The comparison that Valentine makes between pitching in Japan versus in MLB is interesting, but unfortunately we cannot infer from this example that “more is better.” It may well be true that longer bullpen sessions help build arm strength. In fact, former Altanta Braves pitching coach Leo Mazzone was an advocate of what he called the “throw strong” program whereby his pitchers threw the ball a lot more than was the norm in MLB, but they threw at less than maximum effort with the hope of building more arm strength. However, by equating pitching in Japan to MLB, Valentine ignores other major differences between the two games that may affect pitcher health, including days of rest between starts, the quality of lineups faced, and size and texture of the ball itself. There may be important relationships between all these variables and pitcher health, but Valentine’s “analysis” does little to illuminate them.
Valentine is similarly dogmatic about innings limits, which will be worth following this season if the Red Sox move forward with their current plans to have both Alfredo Aceves and Daniel Bard move from the bullpen to the starting rotation. It has become customary for major league teams to show restraint in increasing the number of innings a pitcher throws from one season to the next. Sports Illustrated’s Tom Verducci has presented data showing that pitchers who have a jump of more than 30 innings from one year to the next are more susceptible to injury and/or ineffectiveness in the following year. This could be tough to manage for the Red Sox in 2012 as Bard has never thrown more than 75 innings in a season and Aceves’ previous high is 114 innings. Valentine, however, seems totally unconcerned about the difficulties of two of his pitchers making this transition:
It’s not a tough physical transition. There’s a lot of talk about this tough physical transformation that relievers have to do to become a starter. Well, the majority of pitchers in history did it. So how tough could it be?
It is too early to tell if Valentine’s comments are actually reflective of a change in the Red Sox philosophy on pitcher usage, or simply cheap talk, but it is noteworthy how drastic Valentine’s philosophy is from what the Red Sox have been doing. There is no evidence to suggest that the Red Sox have been employing a hard pitch count on their starters as most have been allowed to get into the 120s on occasion, but by most accounts they have been on the cutting edge of attempts to measure pitcher fatigue, which is often a precursor to injury. In past seasons the team has limited the innings of many of its starters by managing their rotation in a way that gives pitchers more than five days of rest between starts on occasion. They also reportedly regularly measure fatigue in the arm muscles of their pitchers and compare to baseline measurements. Yet, despite these measures, all five original members of the Red Sox 2011 starting rotation spent time on the disabled list last season. This does demonstrate that there is still a lot we do not know about how to keep pitchers healthy, but few would take this as evidence that we should ignore the things we do know. Valentine is known for being a bit of a loose cannon, so it may be that his comments do not reflect a change in organizational philosophy, but if they do it the next few seasons could be tough for Red Sox pitchers and fan alike.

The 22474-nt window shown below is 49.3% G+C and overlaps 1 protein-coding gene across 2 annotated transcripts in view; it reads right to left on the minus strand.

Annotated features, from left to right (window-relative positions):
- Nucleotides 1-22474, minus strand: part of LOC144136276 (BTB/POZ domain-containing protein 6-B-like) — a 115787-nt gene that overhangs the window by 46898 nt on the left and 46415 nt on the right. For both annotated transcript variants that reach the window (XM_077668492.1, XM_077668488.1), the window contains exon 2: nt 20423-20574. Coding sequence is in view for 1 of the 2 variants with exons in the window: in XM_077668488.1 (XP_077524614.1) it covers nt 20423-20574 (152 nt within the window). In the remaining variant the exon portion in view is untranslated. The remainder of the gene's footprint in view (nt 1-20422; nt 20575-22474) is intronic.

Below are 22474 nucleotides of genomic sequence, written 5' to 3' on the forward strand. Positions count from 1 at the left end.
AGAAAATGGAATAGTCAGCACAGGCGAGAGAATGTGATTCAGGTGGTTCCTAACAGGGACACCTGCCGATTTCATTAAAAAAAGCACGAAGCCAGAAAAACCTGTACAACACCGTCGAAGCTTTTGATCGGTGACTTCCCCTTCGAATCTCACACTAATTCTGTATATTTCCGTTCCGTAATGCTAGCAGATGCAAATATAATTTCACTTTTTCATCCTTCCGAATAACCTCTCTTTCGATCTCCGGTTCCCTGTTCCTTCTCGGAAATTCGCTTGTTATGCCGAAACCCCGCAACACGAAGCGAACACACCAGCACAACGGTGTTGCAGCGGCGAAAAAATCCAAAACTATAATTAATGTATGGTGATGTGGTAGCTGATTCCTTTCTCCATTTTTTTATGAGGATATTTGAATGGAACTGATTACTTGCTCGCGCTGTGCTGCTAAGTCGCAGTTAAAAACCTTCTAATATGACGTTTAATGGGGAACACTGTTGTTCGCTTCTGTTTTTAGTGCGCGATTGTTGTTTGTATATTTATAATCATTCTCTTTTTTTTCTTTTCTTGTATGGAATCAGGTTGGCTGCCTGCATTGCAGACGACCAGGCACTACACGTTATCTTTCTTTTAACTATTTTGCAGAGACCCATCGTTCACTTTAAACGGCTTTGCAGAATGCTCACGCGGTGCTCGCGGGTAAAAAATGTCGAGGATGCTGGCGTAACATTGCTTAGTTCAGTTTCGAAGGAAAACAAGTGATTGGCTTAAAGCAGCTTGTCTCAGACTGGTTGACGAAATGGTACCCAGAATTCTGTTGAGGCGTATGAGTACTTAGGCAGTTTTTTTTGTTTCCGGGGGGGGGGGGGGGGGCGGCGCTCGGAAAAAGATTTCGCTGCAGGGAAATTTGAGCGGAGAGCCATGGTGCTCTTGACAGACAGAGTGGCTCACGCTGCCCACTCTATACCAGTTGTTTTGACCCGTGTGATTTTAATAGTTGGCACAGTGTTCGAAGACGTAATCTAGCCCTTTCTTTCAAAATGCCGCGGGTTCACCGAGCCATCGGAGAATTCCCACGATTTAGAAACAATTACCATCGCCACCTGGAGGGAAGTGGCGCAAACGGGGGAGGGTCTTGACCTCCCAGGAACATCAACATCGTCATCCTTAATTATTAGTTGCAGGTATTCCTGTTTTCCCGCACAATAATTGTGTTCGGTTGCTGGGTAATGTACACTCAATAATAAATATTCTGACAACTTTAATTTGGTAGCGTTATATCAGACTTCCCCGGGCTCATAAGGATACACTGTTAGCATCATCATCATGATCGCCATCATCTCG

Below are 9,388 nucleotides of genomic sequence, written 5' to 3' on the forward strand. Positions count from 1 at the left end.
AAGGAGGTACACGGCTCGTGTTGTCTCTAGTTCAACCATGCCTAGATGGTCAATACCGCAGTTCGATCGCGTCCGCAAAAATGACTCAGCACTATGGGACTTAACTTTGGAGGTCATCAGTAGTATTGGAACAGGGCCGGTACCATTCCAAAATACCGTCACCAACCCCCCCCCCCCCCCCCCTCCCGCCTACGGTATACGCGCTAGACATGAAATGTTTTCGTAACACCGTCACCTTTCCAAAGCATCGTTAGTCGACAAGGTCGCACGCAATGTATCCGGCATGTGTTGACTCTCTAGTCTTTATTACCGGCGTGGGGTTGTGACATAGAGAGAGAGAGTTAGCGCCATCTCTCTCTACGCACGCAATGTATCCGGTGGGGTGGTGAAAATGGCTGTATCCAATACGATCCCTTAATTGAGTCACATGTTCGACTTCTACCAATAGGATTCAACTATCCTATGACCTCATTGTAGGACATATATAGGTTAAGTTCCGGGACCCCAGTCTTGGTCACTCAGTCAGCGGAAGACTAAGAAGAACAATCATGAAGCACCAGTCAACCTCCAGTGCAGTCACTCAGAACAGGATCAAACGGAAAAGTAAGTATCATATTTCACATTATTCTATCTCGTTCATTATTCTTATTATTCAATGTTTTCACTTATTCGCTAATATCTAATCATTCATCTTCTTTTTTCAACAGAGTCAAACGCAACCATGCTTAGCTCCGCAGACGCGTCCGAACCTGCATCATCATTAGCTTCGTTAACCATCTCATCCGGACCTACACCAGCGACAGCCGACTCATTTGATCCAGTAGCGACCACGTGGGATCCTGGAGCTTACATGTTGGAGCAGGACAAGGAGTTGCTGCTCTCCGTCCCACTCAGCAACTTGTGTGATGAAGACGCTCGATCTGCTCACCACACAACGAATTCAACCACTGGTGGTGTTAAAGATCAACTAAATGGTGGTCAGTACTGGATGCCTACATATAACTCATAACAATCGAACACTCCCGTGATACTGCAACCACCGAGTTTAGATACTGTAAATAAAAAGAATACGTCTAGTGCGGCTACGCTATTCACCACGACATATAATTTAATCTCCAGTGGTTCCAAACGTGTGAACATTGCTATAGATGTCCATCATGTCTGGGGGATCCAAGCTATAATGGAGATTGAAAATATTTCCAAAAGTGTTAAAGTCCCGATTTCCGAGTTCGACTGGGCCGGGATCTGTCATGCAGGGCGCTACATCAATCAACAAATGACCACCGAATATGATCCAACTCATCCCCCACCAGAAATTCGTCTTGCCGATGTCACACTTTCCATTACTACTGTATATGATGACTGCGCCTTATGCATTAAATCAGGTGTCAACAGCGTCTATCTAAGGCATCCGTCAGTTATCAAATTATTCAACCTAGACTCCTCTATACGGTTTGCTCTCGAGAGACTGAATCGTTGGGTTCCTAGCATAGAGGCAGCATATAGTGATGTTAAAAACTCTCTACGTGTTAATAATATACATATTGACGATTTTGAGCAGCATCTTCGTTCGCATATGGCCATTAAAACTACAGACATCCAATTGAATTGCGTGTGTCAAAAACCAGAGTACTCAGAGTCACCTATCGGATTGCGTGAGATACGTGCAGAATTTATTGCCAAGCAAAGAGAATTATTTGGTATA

I am political science professor at the University of North Carolina. I grew up watching the Braves on TBS and acquired Red Sox fandom during the 1986 World Series. My other hobbies include cooking, good red wine, curing meats, and obsessing over Alabama football---Roll Tide! Follow me on Twitter @ProfJRoberts.